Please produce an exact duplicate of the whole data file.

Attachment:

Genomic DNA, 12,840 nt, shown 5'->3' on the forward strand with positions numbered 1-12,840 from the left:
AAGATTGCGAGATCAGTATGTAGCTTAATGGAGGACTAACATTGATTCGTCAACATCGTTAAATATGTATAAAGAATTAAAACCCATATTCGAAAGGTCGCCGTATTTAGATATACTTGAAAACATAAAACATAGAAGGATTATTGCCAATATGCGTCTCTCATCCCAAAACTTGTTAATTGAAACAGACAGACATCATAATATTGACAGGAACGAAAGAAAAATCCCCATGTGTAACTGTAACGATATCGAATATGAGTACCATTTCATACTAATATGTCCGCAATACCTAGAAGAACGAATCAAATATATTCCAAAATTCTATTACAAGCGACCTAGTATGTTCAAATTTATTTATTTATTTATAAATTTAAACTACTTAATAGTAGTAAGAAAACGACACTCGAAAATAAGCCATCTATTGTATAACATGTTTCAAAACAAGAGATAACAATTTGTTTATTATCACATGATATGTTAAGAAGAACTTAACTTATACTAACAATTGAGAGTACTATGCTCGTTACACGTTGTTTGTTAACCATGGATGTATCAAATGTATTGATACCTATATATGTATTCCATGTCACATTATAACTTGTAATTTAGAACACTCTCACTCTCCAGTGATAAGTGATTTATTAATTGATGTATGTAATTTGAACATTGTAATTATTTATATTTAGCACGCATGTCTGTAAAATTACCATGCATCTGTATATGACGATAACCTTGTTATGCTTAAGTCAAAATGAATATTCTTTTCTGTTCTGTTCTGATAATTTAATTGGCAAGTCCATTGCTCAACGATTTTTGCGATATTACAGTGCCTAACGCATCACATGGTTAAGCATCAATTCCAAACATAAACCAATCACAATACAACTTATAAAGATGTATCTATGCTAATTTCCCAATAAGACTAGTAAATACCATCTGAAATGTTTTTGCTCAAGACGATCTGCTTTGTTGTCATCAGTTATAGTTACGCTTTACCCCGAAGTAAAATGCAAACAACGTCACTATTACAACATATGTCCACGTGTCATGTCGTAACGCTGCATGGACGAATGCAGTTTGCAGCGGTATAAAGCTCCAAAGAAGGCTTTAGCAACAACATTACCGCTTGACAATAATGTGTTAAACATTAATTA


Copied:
Genomic DNA, 12,840 nt, shown 5'->3' on the forward strand with positions numbered 1-12,840 from the left:
AAGATTGCGAGATCAGTATGTAGCTTAATGGAGGACTAACATTGATTCGTCAACATCGTTAAATATGTATAAAGAATTAAAACCCATATTCGAAAGGTCGCCGTATTTAGATATACTTGAAAACATAAAACATAGAAGGATTATTGCCAATATGCGTCTCTCATCCCAAAACTTGTTAATTGAAACAGACAGACATCATAATATTGACAGGAACGAAAGAAAAATCCCCATGTGTAACTGTAACGATATCGAATATGAGTACCATTTCATACTAATATGTCCGCAATACCTAGAAGAACGAATCAAATATATTCCAAAATTCTATTACAAGCGACCTAGTATGTTCAAATTTATTTATTTATTTATAAATTTAAACTACTTAATAGTAGTAAGAAAACGACACTCGAAAATAAGCCATCTATTGTATAACATGTTTCAAAACAAGAGATAACAATTTGTTTATTATCACATGATATGTTAAGAAGAACTTAACTTATACTAACAATTGAGAGTACTATGCTCGTTACACGTTGTTTGTTAACCATGGATGTATCAAATGTATTGATACCTATATATGTATTCCATGTCACATTATAACTTGTAATTTAGAACACTCTCACTCTCCAGTGATAAGTGATTTATTAATTGATGTATGTAATTTGAACATTGTAATTATTTATATTTAGCACGCATGTCTGTAAAATTACCATGCATCTGTATATGACGATAACCTTGTTATGCTTAAGTCAAAATGAATATTCTTTTCTGTTCTGTTCTGATAATTTAATTGGCAAGTCCATTGCTCAACGATTTTTGCGATATTACAGTGCCTAACGCATCACATGGTTAAGCATCAATTCCAAACATAAACCAATCACAATACAACTTATAAAGATGTATCTATGCTAATTTCCCAATAAGACTAGTAAATACCATCTGAAATGTTTTTGCTCAAGACGATCTGCTTTGTTGTCATCAGTTATAGTTACGCTTTACCCCGAAGTAAAATGCAAACAACGTCACTATTACAACATATGTCCACGTGTCATGTCGTAACGCTGCATGGACGAATGCAGTTTGCAGCGGTATAAAGCTCCAAAGAAGGCTTTAGCAACAACATTACCGCTTGACAATAATGTGTTAAACATTAATTA